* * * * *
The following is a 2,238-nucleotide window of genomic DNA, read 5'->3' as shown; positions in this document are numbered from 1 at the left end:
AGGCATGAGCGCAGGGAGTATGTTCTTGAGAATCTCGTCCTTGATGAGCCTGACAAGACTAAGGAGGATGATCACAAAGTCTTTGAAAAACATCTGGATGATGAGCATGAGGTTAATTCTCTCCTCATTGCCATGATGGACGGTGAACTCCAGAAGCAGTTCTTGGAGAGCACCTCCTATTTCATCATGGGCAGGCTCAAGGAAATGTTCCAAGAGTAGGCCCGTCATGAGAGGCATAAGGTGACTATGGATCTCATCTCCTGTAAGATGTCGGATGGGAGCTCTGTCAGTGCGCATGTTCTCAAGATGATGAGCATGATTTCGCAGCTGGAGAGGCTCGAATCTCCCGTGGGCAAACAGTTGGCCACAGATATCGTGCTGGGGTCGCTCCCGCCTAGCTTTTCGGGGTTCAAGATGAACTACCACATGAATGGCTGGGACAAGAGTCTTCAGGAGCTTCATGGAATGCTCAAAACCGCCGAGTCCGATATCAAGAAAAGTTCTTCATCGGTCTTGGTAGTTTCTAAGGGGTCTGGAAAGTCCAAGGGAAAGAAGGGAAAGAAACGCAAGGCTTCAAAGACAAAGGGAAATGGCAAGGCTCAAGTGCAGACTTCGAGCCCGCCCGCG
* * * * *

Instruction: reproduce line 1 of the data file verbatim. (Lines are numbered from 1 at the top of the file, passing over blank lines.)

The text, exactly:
The following is a 2,238-nucleotide window of genomic DNA, read 5'->3' as shown; positions in this document are numbered from 1 at the left end: